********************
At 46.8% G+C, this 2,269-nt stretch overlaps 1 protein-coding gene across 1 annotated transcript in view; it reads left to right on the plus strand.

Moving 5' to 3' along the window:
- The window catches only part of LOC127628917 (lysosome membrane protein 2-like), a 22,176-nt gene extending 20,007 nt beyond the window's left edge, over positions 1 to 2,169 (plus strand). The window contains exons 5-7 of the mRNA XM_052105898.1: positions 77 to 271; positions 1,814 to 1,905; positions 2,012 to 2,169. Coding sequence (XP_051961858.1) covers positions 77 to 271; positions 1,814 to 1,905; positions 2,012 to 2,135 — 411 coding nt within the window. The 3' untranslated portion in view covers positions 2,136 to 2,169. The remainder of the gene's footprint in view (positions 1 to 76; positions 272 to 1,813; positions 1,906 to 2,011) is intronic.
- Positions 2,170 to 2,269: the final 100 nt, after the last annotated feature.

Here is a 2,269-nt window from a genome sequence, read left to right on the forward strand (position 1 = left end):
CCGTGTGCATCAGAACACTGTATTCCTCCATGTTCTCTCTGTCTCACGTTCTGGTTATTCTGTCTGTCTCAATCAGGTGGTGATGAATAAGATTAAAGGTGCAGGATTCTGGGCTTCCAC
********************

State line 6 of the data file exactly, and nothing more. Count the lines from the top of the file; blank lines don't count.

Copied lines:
CCGTGTGCATCAGAACACTGTATTCCTCCATGTTCTCTCTGTCTCACGTTCTGGTTATTCTGTCTGTCTCAATCAGGTGGTGATGAATAAGATTAAAGGTGCAGGATTCTGGGCTTCCAC